Restaurant moment: Share the best restaurant experience you had this year.  Who was there?  What made it amazing? What taste stands out in your mind?

I have two.  The first occurred in Spring.  I was up at our cabin in Alta Sierra by myself working on photo collages.  I had a show coming up and found it easiest to work where I could focus just on art – or not, as I chose.  The show is now finished, but you can see the collages that were in it here.  I went to upload photos to my computer and – oops! – I’d forgotten the camera connection.  I called my husband and he agreed to meet me halfway, in Glennville, for dinner and to bring my cord.

I can’t say our conversation was profound, but we were knocked out by the food.  This is a small foothill community and I doubt if the population reaches 300.  But there’s a restaurant called Hassano’s.  The only restaurant. So there we went.

hassanos rs

I had chicken picatta expecting some reheated version.  What I got was a totally fresh, perfect, tantalizing dish.  And the vegetables!  I could rhapsodize about them but I’d rather go back and get more.  I asked the waitress to tell Hassano how fabulous the food was and she said he has hired someone he sent to chef school.  Well, this is a well-kept secret, because Bakersfield folks could take a beautiful drive up there and have fabulous, inexpensive food.

Bastille Day:  Alors enfants de la patrie, la jour de gloire est arrive.  The day of glory sure did arrive in Bakersfield.  We have an exquisite restaurant called Valentiens.  Their Bastille Day celebration sounded like fun, but the major impetus for going was that I’m making a determined effort to become part of the community again.  That isn’t quite as dramatic as it sounds, but I retired from teaching a couple of years ago.  When I taught, my world shrank and I had tunnel vision.  School and seventh-graders were all I had time for.  My post-retirement “career” is heading in the art and photography direction so that means getting out there again, meeting people, entering a different circle than the teaching world.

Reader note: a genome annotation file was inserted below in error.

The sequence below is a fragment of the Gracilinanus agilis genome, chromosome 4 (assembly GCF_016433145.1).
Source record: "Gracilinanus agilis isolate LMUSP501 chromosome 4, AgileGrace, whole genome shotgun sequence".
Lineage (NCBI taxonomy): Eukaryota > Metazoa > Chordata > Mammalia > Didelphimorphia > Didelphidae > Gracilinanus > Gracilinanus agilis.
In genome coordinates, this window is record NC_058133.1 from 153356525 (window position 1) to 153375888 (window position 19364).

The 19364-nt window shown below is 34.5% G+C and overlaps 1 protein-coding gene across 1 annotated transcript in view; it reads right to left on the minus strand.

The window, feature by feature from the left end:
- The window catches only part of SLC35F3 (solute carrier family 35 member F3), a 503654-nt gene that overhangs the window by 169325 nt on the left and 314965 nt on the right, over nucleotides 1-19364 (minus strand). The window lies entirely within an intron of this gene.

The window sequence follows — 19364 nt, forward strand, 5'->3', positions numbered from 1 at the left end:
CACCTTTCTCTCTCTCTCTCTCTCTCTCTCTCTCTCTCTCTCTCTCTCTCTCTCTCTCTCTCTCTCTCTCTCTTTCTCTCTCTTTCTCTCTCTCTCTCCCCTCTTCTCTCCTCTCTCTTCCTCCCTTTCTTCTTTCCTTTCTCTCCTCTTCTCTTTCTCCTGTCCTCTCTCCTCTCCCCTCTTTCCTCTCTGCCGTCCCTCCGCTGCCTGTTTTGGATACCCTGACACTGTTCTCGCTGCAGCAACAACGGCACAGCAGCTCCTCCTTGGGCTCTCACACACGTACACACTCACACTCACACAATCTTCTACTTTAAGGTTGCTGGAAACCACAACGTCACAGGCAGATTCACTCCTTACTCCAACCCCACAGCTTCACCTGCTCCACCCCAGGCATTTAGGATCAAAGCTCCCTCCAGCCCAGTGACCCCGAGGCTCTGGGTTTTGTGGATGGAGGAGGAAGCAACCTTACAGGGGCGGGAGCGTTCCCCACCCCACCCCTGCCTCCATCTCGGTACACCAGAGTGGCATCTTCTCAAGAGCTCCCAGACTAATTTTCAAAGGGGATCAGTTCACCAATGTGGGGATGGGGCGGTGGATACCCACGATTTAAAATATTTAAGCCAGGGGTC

Also, at 63, I find I could easily become a hermit.  I’m tired after getting through a day, especially when we were giving a great deal of assistance to one of our daughters.  And with nine grandkids, six in town, the tendency at dinner is to not even make it and just collapse.  So I told my husband we weren’t going to melt into the woodwork, but get back out and have fun.

This was amazing because of:

Music, the fantastic accordianist.  We could have been on the bank of the Seine.

accordianist bastille day

Then there was the wine.

wine glasses bastille day

Corkage was free if we brought a bottle of French wine, which we did.  We saw Steve Mayer, a reporter for the Bakersfield Californian, and asked him to join us.  We gave him a glass of our wine and he immediately  told us what it was and all about the region – this man knows his wines!

Then there were the artists working throughout – we could have been on the Left Bank.

artists bastille day

Vikki Cruz and Yvonne Cavanaugh own Surface Gallery in town.

The evening was more amazing because everyone was in costume.  The artists, above, and the co-owner Jennifer Sanderson, below.

jennifer bastille day

Did I mention food?  I can’t even remember what we ate, but I know it was delicious.  Maybe I had the succulent duck breast with crispy skin.  I love their duck.  We finished with waiter races!

waiter races

Wow!  This was a LONG post about a dining experience.  But it was so much more.  None of these people – Yvonne, Vicky, Jennifer, Steve, and other friends we saw there – Leighann and David, Jennifer and Larry, knew this was helping bring me back from the brink of social extinction.  Ok, dramatic.  But really, it was good to approach a new era with so much fun!  Next year, we’re there for sure.  We’ve been there quite a bit since, actually.

Tomorrow’s blog may be just as long – an article that blew me away.  I knew immediately what it was, so I’ll be talking about aging and death.  That’s an upper to end with, isn’t it?